I can proudly say that my book review on Hilary Hinds’s A Cultural History of Twin Beds has been successfully published in Lancaster University’s annual LUX journal. In the review, written at the start of lockdown and copied below, I present Hinds’s investigation into how Western modernity’s investment in health and hygiene is manifest in the apparently mundane topic of twin beds.
You can find the LUX Journal here.
Hilary Hinds. A Cultural History of Twin Beds. Bloomsbury Academic, 2019. By Bethany Dixon.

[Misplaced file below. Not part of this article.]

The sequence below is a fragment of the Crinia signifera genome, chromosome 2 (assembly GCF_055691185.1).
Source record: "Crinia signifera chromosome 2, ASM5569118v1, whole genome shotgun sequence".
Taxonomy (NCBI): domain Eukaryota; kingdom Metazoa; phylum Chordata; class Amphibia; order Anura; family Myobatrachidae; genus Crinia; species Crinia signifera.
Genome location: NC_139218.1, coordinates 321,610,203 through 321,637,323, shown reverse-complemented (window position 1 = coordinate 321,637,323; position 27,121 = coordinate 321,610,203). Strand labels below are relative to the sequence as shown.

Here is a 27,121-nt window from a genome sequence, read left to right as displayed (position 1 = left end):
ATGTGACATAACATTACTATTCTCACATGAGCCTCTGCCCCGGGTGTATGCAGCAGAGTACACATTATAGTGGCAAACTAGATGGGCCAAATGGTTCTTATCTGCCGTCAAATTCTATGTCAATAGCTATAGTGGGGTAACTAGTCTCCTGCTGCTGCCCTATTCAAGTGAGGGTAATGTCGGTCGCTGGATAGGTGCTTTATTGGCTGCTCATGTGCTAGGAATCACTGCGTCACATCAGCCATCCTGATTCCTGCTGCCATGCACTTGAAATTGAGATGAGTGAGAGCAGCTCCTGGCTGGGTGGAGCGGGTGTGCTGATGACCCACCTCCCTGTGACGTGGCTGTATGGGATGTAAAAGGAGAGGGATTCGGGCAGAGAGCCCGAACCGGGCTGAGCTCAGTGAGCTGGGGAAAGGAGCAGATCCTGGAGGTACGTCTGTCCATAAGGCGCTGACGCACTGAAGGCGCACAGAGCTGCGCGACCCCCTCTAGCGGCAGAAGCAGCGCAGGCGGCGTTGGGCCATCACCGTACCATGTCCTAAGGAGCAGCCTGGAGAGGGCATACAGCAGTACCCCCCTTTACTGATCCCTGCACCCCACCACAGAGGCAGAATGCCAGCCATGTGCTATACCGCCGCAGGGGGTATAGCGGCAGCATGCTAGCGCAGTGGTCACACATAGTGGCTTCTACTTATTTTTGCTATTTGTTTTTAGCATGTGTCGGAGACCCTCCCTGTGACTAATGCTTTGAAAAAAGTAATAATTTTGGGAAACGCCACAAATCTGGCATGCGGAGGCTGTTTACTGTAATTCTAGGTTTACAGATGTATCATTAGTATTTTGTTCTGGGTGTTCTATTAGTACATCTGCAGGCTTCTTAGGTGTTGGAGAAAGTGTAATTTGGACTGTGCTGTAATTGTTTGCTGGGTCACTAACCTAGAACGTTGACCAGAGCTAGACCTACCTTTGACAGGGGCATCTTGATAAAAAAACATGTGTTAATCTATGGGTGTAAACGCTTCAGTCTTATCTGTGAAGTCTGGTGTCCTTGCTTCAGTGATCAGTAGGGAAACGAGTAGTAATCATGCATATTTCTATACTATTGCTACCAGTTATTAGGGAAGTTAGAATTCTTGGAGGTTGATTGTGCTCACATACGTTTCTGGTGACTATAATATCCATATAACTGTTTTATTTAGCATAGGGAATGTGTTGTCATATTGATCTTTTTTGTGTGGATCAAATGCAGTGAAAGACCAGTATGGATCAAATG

Hilary Hinds’s most recently published book, A Cultural History of Twin Beds, presents a curious cultural investigation into the twin-bedded phenomenon of the late nineteenth century and early twentieth century. In her thorough examination of contemporary household advice books, marriage manuals, newspapers, films and novels, Hinds details the often-overlooked “story ofthe sojourn of twin beds in the bedrooms of the British middle classes” (5) by employing thetripartite structure of hygiene, modernity and marriage. These three cultural motifs are then drawn together, emblemised in the multi-layered symbolism of the twin bed, to consider thefascinating cultural reasons for its “uncoupling the couple” (3) in the ephemeral history of twinbeds.